Tuba, meanwhile, lays claim over parcels of land where the Sto. Tomas-Balacbac barangay hall and the Baguio City National High School-Sto. Tomas annex is situated.

“As a result of this quandary, affected persons have been paying their taxes and securing their business clearances from LGU-Baguio, although actually residing in portions that are physically located in LGU-Tuba and the Baguio City National High School-Sto. Tomas annex is claimed to be within the territorial boundary of LGU-Tuba,” the memo stated.

Tuba Vice Mayor Maria Carantes said the technical working group of the municipality had earlier identified areas which it presented to the TWG of Baguio City in January this year. She said the city’s TWG said it will present it to the city council, but until now they have not been updated about the issue.

Carantes said: “In case both LGUs will agree, we (Baguio and Tuba) will conduct the delineation and then other paper works will follow.”

Municipal Planning Development Officer Elmer Montino said there are no defined areas yet to determine the total land area being claimed by Tuba.

“There are several proposals from the TWG; it is the choice of both LGUs on what will be the win-win solution, then that’s the time the two mayors would enter into agreement over the boundary issue,” Montino said.

Earlier, Tuba and Baguio authorized their respective mayors to sign a memorandum of agreement on the areas for possible swapping to settle the decades old boundary issue.

In case the boundary issue is resolved, Cosalan said Section 10 of the Local Government Code (LGC) needs to be taken into consideration, which calls for a plebiscite of affected LGUs if there is a “substantial alteration of boundaries”.

“We would need a budget for that, but that is the democratic way in order to assure that we are doing it acceptable to the people, then we present it as a plebiscite,” he said.

When asked if the boundary issue was not resolved prior to the amendment of the revised charter, he said the technical description could always be added later on via amendment of the charter.

As for the other municipalities bounded with Baguio City in the province – La Trinidad and Itogon – there are no existing territorial boundary disputes, however, he said the updated cadastral surveys from these LGUs need to be incorporated in the revised city charter.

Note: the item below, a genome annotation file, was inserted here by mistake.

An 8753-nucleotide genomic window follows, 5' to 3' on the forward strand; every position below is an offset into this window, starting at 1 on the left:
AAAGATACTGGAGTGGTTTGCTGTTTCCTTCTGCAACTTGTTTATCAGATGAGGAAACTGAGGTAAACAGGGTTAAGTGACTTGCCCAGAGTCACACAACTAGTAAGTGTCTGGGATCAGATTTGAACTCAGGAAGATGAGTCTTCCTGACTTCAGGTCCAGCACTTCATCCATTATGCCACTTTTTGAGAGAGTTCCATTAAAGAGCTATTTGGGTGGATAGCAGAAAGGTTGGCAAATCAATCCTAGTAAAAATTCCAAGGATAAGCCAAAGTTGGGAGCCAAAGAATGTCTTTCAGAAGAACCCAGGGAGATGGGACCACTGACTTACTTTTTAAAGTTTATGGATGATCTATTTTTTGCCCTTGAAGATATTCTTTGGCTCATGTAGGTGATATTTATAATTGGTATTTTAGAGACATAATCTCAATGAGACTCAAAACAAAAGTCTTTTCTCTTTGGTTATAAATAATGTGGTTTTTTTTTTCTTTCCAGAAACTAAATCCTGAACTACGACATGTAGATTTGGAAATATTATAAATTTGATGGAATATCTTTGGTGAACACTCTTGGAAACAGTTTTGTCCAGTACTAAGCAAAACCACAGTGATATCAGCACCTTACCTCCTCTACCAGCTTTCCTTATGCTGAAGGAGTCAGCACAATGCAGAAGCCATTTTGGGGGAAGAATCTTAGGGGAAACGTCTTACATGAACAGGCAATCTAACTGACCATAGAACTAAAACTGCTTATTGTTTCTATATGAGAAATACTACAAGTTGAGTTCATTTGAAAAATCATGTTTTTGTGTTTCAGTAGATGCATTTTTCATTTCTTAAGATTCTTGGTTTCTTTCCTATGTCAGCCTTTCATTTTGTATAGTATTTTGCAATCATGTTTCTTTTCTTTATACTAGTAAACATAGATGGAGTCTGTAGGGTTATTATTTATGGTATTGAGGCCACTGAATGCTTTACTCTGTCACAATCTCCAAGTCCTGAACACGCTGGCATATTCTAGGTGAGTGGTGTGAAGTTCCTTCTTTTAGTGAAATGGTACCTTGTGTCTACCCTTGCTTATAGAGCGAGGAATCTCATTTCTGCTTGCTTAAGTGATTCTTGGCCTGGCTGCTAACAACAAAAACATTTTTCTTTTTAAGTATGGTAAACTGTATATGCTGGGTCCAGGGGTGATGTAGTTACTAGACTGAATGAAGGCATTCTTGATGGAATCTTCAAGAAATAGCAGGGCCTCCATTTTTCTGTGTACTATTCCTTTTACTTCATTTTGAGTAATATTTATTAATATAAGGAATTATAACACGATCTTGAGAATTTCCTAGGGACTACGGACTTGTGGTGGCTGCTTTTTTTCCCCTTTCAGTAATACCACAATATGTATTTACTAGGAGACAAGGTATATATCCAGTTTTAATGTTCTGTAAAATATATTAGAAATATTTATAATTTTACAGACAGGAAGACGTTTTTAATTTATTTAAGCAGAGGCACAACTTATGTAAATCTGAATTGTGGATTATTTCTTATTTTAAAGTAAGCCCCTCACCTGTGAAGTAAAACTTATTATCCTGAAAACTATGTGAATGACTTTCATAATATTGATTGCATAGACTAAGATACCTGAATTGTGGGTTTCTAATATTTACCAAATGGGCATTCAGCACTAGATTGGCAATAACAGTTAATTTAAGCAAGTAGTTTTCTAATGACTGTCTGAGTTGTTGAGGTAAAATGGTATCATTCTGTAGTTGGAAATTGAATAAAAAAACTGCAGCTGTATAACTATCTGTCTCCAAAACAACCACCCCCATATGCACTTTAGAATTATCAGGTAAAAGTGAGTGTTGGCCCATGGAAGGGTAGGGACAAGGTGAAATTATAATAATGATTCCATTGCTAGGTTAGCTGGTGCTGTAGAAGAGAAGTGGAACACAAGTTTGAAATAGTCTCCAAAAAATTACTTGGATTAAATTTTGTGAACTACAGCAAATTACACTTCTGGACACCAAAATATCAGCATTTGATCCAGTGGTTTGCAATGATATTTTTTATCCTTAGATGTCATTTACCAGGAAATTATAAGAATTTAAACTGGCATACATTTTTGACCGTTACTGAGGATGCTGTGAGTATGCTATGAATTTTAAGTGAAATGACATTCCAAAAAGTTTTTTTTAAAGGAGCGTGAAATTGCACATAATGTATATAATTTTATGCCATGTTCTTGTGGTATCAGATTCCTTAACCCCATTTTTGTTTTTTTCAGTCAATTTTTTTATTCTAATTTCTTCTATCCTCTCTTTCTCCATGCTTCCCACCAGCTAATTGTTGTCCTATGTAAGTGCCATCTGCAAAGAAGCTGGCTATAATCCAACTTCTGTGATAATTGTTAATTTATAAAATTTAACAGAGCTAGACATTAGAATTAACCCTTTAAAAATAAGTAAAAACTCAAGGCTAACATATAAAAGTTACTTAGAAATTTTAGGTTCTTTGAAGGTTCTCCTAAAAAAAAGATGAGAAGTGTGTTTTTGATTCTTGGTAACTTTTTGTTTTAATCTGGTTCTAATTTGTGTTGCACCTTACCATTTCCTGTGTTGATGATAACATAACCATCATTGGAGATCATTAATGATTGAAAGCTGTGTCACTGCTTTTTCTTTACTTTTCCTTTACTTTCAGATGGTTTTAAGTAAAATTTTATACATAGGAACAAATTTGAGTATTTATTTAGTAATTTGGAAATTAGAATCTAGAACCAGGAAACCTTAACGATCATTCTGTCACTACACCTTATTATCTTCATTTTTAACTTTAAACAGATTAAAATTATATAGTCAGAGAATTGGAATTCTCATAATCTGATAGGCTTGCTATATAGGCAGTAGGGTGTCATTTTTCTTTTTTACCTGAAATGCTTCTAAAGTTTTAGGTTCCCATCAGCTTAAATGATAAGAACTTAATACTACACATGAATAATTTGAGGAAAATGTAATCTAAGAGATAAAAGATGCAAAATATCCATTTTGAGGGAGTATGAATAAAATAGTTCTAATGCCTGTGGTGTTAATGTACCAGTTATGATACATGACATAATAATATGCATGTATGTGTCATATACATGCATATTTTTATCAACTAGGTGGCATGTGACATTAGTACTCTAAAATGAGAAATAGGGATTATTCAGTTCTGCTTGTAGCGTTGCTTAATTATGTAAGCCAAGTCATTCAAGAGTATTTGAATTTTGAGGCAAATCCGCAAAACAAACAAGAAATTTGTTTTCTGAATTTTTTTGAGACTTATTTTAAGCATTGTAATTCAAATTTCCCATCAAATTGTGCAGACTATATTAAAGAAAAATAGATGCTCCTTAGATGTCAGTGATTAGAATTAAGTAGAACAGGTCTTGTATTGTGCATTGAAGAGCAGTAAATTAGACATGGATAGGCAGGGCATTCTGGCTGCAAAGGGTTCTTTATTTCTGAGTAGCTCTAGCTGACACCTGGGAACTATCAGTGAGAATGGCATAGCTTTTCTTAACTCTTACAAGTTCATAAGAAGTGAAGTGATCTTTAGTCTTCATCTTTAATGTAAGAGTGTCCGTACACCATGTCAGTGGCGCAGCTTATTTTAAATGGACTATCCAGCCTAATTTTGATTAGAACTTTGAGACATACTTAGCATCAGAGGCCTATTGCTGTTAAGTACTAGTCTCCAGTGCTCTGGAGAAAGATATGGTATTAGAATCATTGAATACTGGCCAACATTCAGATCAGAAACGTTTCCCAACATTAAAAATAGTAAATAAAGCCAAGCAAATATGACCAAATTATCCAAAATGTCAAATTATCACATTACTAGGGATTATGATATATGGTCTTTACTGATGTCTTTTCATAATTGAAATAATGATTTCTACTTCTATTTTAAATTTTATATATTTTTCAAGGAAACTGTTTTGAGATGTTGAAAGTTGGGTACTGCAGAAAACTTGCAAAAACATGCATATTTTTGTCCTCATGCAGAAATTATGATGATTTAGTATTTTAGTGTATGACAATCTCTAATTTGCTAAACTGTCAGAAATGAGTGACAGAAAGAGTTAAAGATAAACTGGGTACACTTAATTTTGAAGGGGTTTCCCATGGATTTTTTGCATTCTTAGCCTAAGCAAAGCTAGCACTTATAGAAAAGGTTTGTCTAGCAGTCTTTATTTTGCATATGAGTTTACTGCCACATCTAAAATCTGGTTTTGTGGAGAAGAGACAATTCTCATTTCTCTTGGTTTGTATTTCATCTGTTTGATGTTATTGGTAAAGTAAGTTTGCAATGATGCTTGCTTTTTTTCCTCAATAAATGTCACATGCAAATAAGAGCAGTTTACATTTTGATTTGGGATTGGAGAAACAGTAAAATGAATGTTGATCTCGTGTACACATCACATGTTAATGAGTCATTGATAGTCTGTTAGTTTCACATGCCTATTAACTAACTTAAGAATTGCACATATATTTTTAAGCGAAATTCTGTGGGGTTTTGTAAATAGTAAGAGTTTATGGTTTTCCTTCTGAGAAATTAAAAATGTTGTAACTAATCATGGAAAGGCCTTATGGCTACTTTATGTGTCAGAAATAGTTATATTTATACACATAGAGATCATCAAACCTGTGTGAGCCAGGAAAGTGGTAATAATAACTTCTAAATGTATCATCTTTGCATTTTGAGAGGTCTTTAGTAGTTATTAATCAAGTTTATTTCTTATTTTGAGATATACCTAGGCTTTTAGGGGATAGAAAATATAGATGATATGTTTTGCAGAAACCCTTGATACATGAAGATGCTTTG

City council under Benguet provincial board?

Another hotly-contested provision in the new charter is Article 8, Section 23 which mandates the secretary of the city council to “forward to the Benguet provincial board copies of duly approved ordinances” as based on sections 56 and 57 of the LGC.

The LGC states that the provincial board must review the ordinances or resolutions by its component city. Baguio is a chartered city.

Councilor Jose Molintas said the provision converted the Baguio as a component city of Benguet, a downgrade from an autonomous, highly urbanized city. He cited legal complications due to this.

“Even if it is not intended, still, it creates doubt whether or not the City of Baguio is operating legally because not only appropriations ordinance will be questioned, including all our penal ordinances. If somebody is accusing the court of the violations of an ordinance, he will just say ‘the city charter says we should bring it to the provincial board for review’,” Molintas said.

Councilor Art Allad-iw echoed this, stating that the provision creates another level of bureaucracy and is a step backward even from the 1909 charter.

Baguio is the second oldest chartered city, next to the City of Manila, as declared by the Philippine Commission under the American rule on Sept. 1, 1909 while the country’s capital was declared on July 31, 1901.

Lawyer John Ray Libiran, Go’s legal counsel, said the entire process of lawmaking in the charter is found in Article 6, where it does not state that ordinances need to be approved by the provincial board.

Libiran said the questioned provision is only directed to the role of the city council secretary and does not affect the lawmaking power of the city.